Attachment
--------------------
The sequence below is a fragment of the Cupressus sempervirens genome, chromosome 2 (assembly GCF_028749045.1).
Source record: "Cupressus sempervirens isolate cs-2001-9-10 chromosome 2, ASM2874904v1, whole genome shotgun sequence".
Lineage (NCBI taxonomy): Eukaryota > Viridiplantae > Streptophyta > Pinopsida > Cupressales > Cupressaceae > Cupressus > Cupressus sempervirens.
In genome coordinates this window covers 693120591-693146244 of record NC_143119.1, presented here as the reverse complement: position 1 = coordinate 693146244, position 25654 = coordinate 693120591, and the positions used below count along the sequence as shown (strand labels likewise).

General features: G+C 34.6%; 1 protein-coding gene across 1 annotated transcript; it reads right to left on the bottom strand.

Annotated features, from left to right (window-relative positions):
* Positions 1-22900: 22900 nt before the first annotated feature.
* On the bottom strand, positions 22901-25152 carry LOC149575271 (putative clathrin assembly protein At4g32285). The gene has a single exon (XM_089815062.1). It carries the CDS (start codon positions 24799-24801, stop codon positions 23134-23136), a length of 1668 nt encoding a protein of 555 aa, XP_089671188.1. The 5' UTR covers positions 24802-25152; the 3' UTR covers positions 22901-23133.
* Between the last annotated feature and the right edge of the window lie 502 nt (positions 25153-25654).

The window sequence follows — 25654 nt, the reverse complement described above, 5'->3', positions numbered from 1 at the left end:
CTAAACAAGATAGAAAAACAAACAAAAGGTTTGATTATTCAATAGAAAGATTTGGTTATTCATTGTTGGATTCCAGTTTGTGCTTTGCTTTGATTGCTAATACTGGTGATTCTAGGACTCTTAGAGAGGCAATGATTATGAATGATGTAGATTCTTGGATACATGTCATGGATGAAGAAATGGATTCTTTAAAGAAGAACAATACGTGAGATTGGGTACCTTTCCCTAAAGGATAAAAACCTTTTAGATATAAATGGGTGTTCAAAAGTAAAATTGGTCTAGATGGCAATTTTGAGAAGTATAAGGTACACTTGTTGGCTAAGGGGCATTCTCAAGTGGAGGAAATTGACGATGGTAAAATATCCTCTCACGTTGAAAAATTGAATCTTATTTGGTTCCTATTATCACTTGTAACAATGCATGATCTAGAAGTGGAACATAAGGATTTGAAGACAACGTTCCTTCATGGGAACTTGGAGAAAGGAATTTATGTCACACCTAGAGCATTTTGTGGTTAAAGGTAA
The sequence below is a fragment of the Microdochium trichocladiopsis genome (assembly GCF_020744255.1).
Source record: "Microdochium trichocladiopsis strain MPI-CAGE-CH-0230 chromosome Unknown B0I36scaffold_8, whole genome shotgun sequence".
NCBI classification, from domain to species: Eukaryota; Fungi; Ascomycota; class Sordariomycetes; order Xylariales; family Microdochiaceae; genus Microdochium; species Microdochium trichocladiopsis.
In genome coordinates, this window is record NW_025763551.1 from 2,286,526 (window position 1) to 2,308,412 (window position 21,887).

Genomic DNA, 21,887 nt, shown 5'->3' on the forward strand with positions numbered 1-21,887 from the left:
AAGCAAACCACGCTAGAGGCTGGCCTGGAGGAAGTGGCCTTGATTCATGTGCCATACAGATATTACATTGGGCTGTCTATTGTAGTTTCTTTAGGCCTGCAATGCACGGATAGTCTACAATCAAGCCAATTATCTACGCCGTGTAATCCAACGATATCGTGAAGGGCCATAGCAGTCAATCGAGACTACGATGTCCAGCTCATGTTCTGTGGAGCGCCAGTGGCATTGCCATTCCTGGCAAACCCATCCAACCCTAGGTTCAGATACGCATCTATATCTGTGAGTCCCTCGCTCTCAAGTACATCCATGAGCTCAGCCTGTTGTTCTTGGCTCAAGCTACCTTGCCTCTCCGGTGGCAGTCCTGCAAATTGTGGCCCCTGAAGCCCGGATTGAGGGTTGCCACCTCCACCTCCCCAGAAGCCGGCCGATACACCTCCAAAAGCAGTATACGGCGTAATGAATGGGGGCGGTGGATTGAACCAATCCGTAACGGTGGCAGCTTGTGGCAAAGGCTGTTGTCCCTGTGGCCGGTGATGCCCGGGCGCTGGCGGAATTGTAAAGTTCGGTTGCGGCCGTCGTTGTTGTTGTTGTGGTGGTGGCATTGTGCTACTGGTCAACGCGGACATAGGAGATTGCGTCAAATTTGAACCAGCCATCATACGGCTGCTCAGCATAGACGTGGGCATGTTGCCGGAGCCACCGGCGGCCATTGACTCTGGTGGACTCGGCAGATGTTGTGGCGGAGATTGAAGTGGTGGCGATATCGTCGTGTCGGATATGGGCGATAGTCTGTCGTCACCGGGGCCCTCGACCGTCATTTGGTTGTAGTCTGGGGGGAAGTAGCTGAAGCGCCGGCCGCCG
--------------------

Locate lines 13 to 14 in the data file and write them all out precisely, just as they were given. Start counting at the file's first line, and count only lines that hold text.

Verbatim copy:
Source record: "Microdochium trichocladiopsis strain MPI-CAGE-CH-0230 chromosome Unknown B0I36scaffold_8, whole genome shotgun sequence".
NCBI classification, from domain to species: Eukaryota; Fungi; Ascomycota; class Sordariomycetes; order Xylariales; family Microdochiaceae; genus Microdochium; species Microdochium trichocladiopsis.